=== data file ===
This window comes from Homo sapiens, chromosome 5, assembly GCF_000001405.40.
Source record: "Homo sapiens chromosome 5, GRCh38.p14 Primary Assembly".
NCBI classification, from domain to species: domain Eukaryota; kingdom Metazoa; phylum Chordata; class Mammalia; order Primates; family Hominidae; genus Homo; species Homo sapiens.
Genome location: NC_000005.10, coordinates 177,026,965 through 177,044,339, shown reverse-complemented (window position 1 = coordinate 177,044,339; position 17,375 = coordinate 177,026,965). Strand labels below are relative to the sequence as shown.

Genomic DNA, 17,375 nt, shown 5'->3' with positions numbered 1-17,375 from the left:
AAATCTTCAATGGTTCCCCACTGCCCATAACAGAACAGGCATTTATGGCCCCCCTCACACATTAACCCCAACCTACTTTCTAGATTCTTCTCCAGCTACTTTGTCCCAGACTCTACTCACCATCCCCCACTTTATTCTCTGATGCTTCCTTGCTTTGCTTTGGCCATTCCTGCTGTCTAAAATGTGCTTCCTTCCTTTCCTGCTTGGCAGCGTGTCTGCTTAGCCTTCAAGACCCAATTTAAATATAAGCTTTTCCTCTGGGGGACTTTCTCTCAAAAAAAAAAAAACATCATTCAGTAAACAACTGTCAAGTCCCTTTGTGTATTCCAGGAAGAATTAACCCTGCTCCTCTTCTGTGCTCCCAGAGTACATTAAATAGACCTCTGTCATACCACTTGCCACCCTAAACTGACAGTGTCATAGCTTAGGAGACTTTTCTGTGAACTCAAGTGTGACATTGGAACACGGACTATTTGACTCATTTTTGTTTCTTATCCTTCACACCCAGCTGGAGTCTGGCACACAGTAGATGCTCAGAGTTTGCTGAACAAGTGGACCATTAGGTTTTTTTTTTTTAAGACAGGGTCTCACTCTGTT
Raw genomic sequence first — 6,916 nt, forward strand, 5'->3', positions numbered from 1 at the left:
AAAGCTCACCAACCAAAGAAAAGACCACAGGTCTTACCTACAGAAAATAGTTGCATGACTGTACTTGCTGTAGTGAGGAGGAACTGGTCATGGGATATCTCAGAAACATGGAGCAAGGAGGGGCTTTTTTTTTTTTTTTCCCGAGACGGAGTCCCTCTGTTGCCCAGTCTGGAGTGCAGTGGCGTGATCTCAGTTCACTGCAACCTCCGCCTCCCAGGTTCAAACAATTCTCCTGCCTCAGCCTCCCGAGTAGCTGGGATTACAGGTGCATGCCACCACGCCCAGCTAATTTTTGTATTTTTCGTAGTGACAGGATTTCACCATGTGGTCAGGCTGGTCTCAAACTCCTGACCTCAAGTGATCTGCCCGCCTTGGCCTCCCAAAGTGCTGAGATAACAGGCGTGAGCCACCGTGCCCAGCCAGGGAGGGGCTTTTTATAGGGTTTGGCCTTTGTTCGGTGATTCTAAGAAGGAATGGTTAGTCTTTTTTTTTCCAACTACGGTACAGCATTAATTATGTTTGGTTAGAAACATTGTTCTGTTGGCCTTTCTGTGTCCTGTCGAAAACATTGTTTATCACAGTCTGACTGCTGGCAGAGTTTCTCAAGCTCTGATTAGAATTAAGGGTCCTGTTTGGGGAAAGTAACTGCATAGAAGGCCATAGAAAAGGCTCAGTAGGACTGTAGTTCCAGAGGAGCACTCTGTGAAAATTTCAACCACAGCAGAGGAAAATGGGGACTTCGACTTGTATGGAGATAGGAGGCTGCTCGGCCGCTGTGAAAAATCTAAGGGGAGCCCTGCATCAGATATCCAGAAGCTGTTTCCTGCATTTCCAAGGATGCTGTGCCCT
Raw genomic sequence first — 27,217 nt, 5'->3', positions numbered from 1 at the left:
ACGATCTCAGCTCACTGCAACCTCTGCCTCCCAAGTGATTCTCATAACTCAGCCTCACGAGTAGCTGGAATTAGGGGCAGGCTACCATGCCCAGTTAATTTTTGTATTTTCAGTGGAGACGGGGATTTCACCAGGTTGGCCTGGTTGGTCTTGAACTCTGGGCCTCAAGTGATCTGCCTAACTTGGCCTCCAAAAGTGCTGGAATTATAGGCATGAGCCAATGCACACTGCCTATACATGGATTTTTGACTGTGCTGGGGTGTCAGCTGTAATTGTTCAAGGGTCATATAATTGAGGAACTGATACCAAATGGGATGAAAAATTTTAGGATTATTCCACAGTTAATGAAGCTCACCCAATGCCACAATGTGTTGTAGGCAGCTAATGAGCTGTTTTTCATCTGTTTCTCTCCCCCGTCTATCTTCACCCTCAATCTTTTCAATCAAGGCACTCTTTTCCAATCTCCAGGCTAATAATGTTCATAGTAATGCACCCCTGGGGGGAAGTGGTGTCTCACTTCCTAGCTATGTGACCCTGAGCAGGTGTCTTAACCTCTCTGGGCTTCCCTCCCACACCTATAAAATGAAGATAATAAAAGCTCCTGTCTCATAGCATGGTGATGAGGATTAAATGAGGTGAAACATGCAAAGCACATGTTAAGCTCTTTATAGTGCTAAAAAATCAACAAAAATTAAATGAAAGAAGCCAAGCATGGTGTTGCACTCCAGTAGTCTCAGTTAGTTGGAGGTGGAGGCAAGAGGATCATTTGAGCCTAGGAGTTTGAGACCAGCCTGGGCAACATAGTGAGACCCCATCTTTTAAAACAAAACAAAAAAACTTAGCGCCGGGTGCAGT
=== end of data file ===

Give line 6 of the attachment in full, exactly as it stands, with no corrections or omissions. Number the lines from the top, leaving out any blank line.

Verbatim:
AAATCTTCAATGGTTCCCCACTGCCCATAACAGAACAGGCATTTATGGCCCCCCTCACACATTAACCCCAACCTACTTTCTAGATTCTTCTCCAGCTACTTTGTCCCAGACTCTACTCACCATCCCCCACTTTATTCTCTGATGCTTCCTTGCTTTGCTTTGGCCATTCCTGCTGTCTAAAATGTGCTTCCTTCCTTTCCTGCTTGGCAGCGTGTCTGCTTAGCCTTCAAGACCCAATTTAAATATAAGCTTTTCCTCTGGGGGACTTTCTCTCAAAAAAAAAAAAACATCATTCAGTAAACAACTGTCAAGTCCCTTTGTGTATTCCAGGAAGAATTAACCCTGCTCCTCTTCTGTGCTCCCAGAGTACATTAAATAGACCTCTGTCATACCACTTGCCACCCTAAACTGACAGTGTCATAGCTTAGGAGACTTTTCTGTGAACTCAAGTGTGACATTGGAACACGGACTATTTGACTCATTTTTGTTTCTTATCCTTCACACCCAGCTGGAGTCTGGCACACAGTAGATGCTCAGAGTTTGCTGAACAAGTGGACCATTAGGTTTTTTTTTTTTAAGACAGGGTCTCACTCTGTT